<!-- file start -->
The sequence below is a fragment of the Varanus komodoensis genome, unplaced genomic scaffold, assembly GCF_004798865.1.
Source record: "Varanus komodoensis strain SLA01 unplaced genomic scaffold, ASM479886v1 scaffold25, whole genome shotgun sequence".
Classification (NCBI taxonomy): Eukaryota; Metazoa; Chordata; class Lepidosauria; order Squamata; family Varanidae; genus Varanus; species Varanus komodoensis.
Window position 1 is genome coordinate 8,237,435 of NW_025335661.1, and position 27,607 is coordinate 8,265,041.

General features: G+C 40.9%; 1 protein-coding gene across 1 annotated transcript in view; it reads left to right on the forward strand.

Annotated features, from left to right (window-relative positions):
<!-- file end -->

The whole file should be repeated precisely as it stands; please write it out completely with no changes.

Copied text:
The sequence below is a fragment of the Varanus komodoensis genome, unplaced genomic scaffold, assembly GCF_004798865.1.
Source record: "Varanus komodoensis strain SLA01 unplaced genomic scaffold, ASM479886v1 scaffold25, whole genome shotgun sequence".
Classification (NCBI taxonomy): Eukaryota; Metazoa; Chordata; class Lepidosauria; order Squamata; family Varanidae; genus Varanus; species Varanus komodoensis.
Window position 1 is genome coordinate 8,237,435 of NW_025335661.1, and position 27,607 is coordinate 8,265,041.

General features: G+C 40.9%; 1 protein-coding gene across 1 annotated transcript in view; it reads left to right on the forward strand.

Annotated features, from left to right (window-relative positions):